To say that New Zealand's victory over Ireland was founded solely on brutality and cynicism would be unfair; that would obscure both their unerring finishing and occasionally superb defence, along with Ireland's profligacy with the try-line in sight. What is entirely fair to say is that the All Blacks exploited a very weak referee much more successfully than Ireland did, and as a result got away with a hell of a lot.
The All Blacks' ability to influence referees and come out on the right side of close calls often bears itself out in close games, and much of this is often attributed to the ability of the New Zealand captain to communicate with the referee. Richie McCaw's relationship with referees earned near mythical status during his career, and Kieran Read has ably stood up to the plate in this regard: he had Jaco Peyper ask him "are you happy with that" when giving just a penalty to Wales, rather than a card against New Zealand, when Waisake Naholo took out Liam Williams in the air during a test match earlier this summer.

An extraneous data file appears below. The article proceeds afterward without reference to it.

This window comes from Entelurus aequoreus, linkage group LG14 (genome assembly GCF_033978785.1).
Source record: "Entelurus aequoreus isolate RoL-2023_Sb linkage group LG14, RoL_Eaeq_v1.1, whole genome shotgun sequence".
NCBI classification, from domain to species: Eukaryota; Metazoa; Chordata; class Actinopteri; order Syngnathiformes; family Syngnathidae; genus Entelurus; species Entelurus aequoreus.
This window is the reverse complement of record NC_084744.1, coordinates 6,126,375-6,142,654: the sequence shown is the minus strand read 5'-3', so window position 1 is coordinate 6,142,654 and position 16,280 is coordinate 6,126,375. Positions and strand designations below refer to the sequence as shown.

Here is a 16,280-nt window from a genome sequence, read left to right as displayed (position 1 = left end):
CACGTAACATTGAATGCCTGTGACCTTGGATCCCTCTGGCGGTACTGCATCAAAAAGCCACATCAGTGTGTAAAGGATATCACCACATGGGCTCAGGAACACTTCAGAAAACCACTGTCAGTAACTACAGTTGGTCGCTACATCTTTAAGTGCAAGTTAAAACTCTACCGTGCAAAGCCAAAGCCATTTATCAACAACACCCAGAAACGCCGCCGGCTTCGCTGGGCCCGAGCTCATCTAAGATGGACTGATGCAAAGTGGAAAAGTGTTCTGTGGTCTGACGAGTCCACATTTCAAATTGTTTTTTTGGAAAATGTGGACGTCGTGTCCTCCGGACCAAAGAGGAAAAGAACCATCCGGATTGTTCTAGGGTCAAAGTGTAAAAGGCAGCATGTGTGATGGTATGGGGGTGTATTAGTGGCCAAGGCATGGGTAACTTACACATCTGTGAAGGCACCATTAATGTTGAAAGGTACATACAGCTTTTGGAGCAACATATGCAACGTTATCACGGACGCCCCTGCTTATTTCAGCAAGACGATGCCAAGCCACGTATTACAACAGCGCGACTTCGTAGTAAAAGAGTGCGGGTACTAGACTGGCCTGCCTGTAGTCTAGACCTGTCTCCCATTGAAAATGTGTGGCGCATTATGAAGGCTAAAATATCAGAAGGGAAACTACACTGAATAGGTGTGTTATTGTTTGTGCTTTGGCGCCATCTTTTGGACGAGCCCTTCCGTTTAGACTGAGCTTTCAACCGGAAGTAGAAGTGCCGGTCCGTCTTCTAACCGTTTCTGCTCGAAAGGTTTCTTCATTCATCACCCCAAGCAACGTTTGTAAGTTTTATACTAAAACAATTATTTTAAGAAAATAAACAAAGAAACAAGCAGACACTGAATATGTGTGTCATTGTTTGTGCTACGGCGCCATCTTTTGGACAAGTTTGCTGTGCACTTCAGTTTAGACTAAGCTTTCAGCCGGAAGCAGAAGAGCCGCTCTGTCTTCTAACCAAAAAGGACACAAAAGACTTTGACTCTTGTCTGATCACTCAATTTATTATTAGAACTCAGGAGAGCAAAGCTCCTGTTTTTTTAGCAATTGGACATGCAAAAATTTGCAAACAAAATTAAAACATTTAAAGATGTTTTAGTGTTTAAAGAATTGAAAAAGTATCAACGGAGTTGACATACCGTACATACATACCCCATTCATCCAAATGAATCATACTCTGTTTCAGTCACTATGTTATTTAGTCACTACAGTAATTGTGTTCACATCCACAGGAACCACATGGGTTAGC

Any New Zealand match features Read frequently conversing with the referee, and one instance last night drew laughter from Johnny Sexton:
Kieran Read complaining to Jaco Peyper, Sexton's reaction: not having it pic.twitter.com/igsn9xUPwq
— Rúaidhrí O'Connor (@RuaidhriOC) November 20, 2016
This is no way to demonise Read for doing so: if the rules allow it, he is perfectly entitled to try and influence the referee as best he can: it's up to the referee to deal with it.
With the above in mind, you should take a look at the Player Ratings from the New Zeland Herald, and in particular their description of Rory Best.
Yap, yap, yap. Some lineout misses aside, strong. But cut the referee inquisitions please.
Eh? Read spent much of the game in the referee's ear, so to criticise Best for doing so is hypocritical. Best's inquisitions were legitimate also: he questioned the TMO call on the second try and also wondered why the third wasn't sent upstairs to be confirmed.
Elsewhere, in the same ratings, Andrew Trimble, and the entire Irish back-row come in for high praise.